We’ve begun planning for our new garden, which should be well in place and ready to go in Spring and Summer 2017. We have been reading up on high-altitude gardening, looking for information about what to grow, where to grow it, when to start and how to do it. We want to know what to plan on and what to be prepared for.
Conventional thought suggests that gardens should be on the south side of the house in full sun. That’s what all the books & websites will tell you, right? So, this is where it was going to be–beds primarily in front of the house (facing south) and terraced down on the left (west) side of the house. The greenhouse is planned to be in front of the deck on a southeast section.
However, after observing what the summer conditions have been like the past two summers, and reading of some of the challenges faced by other Colorado Rocky Mountain gardeners, we’ve changed our opinion and won’t be putting the garden directly on that south facing slope. We also have observed that on most of the slopes around here, the south facing sides are often quite barren of trees and vegetation, while the northern facing slopes are lush and green. The photo on the right shows several north-facing slopes full of vegetation and little on the south sides. Shouldn’t we pay attention to that?
We have decided to place the garden to the east of the house with some trees around to provide afternoon shade. Although the summer temperatures don’t get incredibly high (85 is a rare, hot day here) the intense sun bakes the vegetation, and it has less of a chance to survive. Also, when the winds pick up it dries out the soil quickly, and would do so in front of our house where it is so exposed. At the east it will be a bit protected from the brunt of the wind.
Here’s where the garden will go. This photo was taken on an October afternoon, so there won’t be as much shade in the summer as there is in the photo, when the sun will be higher in the sky. Our garden will get full morning sun and filtered light in the late afternoon. Things that require the most sun will be in the sunniest spots, as much as possible, keeping crop rotation in mind.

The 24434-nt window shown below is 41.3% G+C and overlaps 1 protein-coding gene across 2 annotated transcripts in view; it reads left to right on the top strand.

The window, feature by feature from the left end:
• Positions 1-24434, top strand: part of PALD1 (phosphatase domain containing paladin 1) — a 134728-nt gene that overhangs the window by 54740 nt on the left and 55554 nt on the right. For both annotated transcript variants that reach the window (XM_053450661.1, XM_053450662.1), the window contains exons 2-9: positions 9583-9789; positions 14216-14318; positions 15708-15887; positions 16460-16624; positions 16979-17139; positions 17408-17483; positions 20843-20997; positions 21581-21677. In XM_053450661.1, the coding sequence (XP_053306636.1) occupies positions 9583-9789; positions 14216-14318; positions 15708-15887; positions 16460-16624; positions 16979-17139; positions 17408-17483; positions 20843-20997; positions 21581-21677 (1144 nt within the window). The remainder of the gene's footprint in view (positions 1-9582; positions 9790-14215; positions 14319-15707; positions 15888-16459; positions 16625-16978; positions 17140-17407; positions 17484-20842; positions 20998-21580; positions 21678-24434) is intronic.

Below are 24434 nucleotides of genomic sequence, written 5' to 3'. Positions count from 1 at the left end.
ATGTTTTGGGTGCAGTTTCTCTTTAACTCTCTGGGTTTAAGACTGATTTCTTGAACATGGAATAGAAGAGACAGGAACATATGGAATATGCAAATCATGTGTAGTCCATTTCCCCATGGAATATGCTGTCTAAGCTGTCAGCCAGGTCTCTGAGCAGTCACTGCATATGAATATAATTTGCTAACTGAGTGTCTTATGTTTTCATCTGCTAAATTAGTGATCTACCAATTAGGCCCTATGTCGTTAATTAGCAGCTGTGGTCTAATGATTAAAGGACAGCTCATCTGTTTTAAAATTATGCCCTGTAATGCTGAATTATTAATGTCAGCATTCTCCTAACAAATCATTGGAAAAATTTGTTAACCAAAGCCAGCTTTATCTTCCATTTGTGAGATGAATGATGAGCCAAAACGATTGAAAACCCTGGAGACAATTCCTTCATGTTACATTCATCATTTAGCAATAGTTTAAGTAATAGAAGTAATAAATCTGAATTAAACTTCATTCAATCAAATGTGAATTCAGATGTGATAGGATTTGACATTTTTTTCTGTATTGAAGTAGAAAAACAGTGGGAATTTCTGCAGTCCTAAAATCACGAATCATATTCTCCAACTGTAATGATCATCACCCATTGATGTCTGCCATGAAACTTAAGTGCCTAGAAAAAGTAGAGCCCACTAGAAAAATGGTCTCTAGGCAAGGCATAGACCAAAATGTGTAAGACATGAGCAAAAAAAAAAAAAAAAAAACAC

This garden won’t be nearly as large as our previous garden, probably less than half that size. (That garden was about 24 beds, about 1400 square feet of planted surface.) We’ll grow a lot of cool season vegetables, and as many short-season varieties of summer vegetables as we feel we can, including some tomatoes. We’ll have to be especially careful to cover the tomatoes nightly, as they’ll need all the warmth they can get. We will be making hoop covers to guard against frost as well as shade/hail covers to guard against the intense sun and occasional hail. Of course, we will have a 7-8 foot fence surrounding the entire garden, lest the deer get into an all-you-can-eat buffet.
I’ve been gathering weather statistics from our weather station the past two summers. Here are my stats for July-August, 2015 & 2016.
The morning “lows” ranged from 34-51F.
The afternoon “highs” ranged from 52-92F.
In those two years, there were only 7 days with lows of 50 or more. In those same years there were 6 days with highs of 90 and up–all of those were 2016; in 2015 there were none. The average all-day temperature for the summer months has been 59-64F. So, as you can see, many of the plants will require frequent covering, to prevent being too cold in the morning and too hot in the afternoon.
It’s fun to get into gardening mode again. Now that the garden site has been chosen, we have lots of designing and planning to do, and the work will be rewarding.